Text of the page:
This past year was a rough year for many traders, as the market chopped around for the majority of the year. For 2015, the S&P 500 Index closed down -0.73 percent not including dividends.
What I find interesting from the results below is that the average and median returns are higher after a down year, with the maximum drawdown (min) being lower as well. This is true since 1950, 1970, and 1990.
So what does this data imply, if anything, for the S&P 500 in 2016?
Well, history clearly suggests that the S&P 500 should outperform this year. Does that mean we are guaranteed to see double-digit returns? Of course not, nothing is absolute. As you can see in the chart below, negative years in 1973, 2000, and 2001 were followed by another negative year. Still, since 1950, when the S&P 500 closed down for the year, the following year closed positive 82.35 percent of the time (see below).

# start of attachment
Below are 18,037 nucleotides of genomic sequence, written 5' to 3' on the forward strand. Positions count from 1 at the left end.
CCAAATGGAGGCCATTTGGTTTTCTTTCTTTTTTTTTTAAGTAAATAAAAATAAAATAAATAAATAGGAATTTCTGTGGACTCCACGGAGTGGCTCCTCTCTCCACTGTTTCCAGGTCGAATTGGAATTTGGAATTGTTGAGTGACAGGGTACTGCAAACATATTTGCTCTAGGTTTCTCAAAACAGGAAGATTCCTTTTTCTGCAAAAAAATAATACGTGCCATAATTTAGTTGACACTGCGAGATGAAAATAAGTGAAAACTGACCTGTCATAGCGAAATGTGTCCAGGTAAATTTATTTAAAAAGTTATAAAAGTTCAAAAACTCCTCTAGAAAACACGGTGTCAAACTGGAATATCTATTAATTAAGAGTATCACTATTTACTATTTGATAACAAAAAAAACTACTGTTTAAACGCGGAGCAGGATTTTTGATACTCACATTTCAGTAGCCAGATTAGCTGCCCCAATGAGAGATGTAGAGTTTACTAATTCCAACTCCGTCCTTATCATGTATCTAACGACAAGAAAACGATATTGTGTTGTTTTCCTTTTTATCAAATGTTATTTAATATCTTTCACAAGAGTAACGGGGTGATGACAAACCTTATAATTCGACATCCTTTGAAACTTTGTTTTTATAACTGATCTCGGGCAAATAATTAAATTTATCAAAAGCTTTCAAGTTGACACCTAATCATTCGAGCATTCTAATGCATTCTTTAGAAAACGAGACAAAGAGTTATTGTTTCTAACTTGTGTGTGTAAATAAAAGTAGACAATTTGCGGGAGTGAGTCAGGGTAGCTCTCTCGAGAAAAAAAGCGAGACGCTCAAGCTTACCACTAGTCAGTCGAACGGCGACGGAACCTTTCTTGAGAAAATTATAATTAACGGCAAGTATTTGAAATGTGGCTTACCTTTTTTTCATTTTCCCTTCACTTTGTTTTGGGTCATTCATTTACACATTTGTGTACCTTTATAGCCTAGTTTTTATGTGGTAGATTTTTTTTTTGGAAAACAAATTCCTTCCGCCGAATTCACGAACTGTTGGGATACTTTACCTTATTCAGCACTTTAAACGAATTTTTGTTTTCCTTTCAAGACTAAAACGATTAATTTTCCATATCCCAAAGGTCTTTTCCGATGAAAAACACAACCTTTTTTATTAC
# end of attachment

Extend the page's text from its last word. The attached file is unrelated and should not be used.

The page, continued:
There is still plenty of time left in 2016. No one knows what will happen for sure. However, there is no denying there is a historical tendency for outperformance in the S&P 500 following a down year.
Let’s check back in another year and see how things play out. Thanks for reading.